How we change what others think, feel, believe and do
Take on challenges. Set yourself goals, including short- medium- and long-term objectives. Think about what you want to achieve in life and then plan your way there in steps you can tick off a list.
Make sure the challenges you take on are achievable, so do not try to jump over the moon. Also make sure your challenges challenge you and are not too easy.
Dive into your challenges and always do your best. Get lost in the action, focusing on the doing and not just 'being happy'.
Believe in yourself and your goals. Enjoy the journey as well as the achievement at the end.
One of the basic ways we get happy is by meeting our goals, as opposed to the frustration and anger we feel when we do not. Setting goals and meeting them might hence seem an easy route to happiness. The problem is that goals which are too easy are not that rewarding. Our brains want us to improve and grow and make us happy only when we deserve it.
Psychologist Mihaly Csikszentmihalyi uses the term 'flow' for the state we get into when we are engaged in something enjoyable, where time seems to fly by. He also describes an 'autotelic personality' (auto=self, telos=goal) as someone who sets themselves challenging, but achievable, goals.
An important part of finding flow is letting go of the self. When you are immersed in doing something, you lose track of your sense of identity. This can be particularly scary for those who are very self-focused and, paradoxically, the selfish often have difficulty finding happiness.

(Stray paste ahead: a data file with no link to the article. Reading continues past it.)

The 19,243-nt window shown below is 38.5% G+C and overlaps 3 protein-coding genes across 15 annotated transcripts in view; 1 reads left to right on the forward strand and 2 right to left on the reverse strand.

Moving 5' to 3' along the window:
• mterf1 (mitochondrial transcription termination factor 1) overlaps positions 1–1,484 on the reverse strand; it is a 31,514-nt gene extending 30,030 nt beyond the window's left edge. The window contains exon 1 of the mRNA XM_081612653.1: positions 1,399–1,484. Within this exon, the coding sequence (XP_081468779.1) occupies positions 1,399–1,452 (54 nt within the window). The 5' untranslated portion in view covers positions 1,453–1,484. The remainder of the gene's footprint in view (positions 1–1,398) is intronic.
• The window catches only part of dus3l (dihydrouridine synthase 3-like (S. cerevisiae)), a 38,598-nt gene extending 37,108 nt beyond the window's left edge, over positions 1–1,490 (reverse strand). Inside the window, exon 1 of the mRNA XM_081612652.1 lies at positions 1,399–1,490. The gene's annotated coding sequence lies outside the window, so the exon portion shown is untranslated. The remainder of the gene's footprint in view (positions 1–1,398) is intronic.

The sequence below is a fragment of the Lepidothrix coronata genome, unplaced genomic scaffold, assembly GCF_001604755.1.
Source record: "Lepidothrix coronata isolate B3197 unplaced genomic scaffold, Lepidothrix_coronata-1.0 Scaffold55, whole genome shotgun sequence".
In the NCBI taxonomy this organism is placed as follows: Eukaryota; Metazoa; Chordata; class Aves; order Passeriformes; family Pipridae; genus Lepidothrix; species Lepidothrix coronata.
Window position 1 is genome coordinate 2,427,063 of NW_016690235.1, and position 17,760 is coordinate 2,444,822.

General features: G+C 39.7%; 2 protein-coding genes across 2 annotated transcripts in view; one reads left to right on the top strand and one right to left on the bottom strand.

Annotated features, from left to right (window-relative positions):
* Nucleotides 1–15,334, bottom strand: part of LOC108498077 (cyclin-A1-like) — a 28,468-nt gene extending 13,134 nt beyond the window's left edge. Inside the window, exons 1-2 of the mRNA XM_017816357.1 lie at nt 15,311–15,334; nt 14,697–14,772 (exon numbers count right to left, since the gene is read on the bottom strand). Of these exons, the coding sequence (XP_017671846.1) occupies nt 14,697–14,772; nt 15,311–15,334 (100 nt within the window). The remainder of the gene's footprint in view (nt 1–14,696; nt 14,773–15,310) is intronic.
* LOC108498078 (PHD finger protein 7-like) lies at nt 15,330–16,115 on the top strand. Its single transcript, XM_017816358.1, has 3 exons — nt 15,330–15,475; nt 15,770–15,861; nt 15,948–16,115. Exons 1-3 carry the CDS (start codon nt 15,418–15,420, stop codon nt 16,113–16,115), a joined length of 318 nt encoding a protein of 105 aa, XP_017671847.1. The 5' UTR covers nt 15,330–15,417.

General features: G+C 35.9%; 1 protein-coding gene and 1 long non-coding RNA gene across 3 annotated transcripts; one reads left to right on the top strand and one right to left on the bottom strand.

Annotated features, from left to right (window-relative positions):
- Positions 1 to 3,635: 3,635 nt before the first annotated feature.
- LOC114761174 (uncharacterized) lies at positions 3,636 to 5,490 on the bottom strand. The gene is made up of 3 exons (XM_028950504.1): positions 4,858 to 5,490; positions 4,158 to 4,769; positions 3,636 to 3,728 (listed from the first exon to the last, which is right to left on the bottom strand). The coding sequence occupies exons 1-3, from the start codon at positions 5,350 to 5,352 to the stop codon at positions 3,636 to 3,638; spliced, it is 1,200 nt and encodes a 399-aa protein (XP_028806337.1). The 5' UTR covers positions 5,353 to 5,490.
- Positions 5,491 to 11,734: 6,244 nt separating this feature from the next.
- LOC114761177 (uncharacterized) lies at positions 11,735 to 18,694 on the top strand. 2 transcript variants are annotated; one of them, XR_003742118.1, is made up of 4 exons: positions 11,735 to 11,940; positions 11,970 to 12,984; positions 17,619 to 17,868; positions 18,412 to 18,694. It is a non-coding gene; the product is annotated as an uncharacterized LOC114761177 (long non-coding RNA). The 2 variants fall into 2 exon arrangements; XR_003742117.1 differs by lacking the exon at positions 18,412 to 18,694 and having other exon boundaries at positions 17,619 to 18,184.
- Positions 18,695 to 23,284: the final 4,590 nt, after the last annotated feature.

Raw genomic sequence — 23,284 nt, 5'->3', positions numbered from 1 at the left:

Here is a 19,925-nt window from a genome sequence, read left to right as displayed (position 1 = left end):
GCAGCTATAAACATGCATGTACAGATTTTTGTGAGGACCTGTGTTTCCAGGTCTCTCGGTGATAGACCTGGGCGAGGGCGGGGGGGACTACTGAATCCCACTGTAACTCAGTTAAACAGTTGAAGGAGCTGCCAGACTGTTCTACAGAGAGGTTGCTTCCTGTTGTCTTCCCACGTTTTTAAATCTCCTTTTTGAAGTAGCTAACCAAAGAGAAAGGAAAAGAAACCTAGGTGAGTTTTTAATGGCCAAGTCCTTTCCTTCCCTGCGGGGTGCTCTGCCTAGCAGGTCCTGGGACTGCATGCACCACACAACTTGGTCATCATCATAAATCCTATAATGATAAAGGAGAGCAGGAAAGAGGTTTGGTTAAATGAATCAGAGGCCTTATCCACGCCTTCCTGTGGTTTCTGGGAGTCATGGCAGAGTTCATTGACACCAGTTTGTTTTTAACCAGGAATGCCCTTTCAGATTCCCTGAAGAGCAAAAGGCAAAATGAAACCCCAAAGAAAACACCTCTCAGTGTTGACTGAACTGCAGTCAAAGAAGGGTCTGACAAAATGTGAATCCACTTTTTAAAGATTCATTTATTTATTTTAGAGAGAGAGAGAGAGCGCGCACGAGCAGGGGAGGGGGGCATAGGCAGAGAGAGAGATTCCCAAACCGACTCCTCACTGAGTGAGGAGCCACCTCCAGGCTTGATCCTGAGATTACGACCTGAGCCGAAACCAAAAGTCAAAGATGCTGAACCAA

There is also a curious 'work-play' paradox, where people at work are dreaming of holidays, yet sitting on the beach is quickly boring. Asked about when they were happiest, many people will describe times at work when they achieved significant goals.
Another critical reason for seeking challenge is to keep the brain active and learning. After the age of about 25, the brain literally becomes increasingly set in its ways, such that learning and thinking about new things becomes harder as existing neural pathways deepen. This is why the personality of many people remains unchanged during adulthood. Unless, that is, they keep taking on challenges, which takes a lot of practice, repetition and persistence to bed in the new thinking.
Swart et al (2015) note that, depending on the complexity of the activity, it can take around four months or more for a new brain map to be created in the motor cortex. Change not only needs challenge, it needs energetic challenge. Depending on your thinking processes, this can seem a brilliant opportunity or not worth the bother. They also note that this is easier if your body is in good shape and fed well. It takes good hydration, nutrients, exercise and rest to help unlearn ineffective patterns and to develop and embed new ones.
Csikszentmihalyi, M. (1990). Flow: The Psychology of Optimal Experience, Harper and Row
Swart, T., Chisholm, K. and Brown, P. (2015). Neuroscience for Leadership: Harnessing the Brain Gain Advantage, Palgrave Macmillan